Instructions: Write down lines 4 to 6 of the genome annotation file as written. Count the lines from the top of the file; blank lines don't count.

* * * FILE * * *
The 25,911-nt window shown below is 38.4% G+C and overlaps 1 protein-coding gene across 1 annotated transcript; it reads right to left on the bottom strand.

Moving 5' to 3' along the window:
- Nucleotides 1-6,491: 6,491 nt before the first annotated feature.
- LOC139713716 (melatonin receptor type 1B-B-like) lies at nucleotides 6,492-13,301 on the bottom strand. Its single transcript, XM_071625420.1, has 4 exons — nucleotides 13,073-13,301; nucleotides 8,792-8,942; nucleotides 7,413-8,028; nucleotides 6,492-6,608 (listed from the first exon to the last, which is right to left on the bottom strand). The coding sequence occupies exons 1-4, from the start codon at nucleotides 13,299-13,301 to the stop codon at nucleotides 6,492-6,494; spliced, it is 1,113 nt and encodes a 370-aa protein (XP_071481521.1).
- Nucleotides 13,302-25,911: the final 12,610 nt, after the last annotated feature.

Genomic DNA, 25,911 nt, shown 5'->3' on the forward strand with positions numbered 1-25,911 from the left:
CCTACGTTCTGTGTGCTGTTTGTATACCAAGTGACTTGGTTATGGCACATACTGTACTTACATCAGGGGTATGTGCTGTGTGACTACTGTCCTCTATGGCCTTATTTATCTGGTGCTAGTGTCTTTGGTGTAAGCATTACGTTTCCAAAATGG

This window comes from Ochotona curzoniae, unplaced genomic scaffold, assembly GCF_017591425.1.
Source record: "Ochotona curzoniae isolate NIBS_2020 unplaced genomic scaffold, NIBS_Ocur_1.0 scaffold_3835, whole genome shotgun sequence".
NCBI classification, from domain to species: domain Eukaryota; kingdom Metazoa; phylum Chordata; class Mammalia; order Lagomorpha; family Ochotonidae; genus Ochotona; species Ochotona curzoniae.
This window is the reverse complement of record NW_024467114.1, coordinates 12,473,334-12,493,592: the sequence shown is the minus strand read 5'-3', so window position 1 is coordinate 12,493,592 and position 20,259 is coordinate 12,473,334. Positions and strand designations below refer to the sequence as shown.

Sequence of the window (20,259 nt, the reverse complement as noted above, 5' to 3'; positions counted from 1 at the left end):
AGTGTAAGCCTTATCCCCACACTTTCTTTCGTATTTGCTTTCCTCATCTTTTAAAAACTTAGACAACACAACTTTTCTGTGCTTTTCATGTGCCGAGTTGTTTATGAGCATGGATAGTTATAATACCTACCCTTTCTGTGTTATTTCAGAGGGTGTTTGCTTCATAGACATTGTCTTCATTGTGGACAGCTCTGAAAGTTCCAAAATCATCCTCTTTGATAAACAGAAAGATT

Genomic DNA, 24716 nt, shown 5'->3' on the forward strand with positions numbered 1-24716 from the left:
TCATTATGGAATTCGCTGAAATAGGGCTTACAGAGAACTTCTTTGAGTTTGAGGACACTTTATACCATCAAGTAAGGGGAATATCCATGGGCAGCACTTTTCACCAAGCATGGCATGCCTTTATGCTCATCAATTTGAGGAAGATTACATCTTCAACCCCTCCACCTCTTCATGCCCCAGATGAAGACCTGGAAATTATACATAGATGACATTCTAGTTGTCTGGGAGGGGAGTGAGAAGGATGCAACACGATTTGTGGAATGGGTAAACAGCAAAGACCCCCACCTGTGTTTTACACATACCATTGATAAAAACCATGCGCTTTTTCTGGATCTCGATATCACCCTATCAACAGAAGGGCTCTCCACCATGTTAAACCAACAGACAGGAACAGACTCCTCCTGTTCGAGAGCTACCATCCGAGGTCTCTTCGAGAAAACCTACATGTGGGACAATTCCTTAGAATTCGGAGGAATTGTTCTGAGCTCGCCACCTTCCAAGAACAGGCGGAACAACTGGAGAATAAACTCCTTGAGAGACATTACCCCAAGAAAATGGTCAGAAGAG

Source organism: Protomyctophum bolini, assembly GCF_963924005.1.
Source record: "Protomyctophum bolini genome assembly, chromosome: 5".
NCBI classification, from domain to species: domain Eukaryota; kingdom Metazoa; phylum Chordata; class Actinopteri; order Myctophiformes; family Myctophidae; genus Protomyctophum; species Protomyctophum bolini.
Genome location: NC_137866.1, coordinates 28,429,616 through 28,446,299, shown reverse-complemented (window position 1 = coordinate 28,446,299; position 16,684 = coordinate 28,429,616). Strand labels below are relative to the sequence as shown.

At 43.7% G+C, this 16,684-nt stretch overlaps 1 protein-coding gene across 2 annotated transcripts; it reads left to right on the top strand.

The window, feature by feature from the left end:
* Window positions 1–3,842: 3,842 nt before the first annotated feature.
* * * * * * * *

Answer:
- LOC139713716 (melatonin receptor type 1B-B-like) lies at nucleotides 6,492-13,301 on the bottom strand. Its single transcript, XM_071625420.1, has 4 exons — nucleotides 13,073-13,301; nucleotides 8,792-8,942; nucleotides 7,413-8,028; nucleotides 6,492-6,608 (listed from the first exon to the last, which is right to left on the bottom strand). The coding sequence occupies exons 1-4, from the start codon at nucleotides 13,299-13,301 to the stop codon at nucleotides 6,492-6,494; spliced, it is 1,113 nt and encodes a 370-aa protein (XP_071481521.1).
- Nucleotides 13,302-25,911: the final 12,610 nt, after the last annotated feature.

Genomic DNA, 25,911 nt, shown 5'->3' on the forward strand with positions numbered 1-25,911 from the left: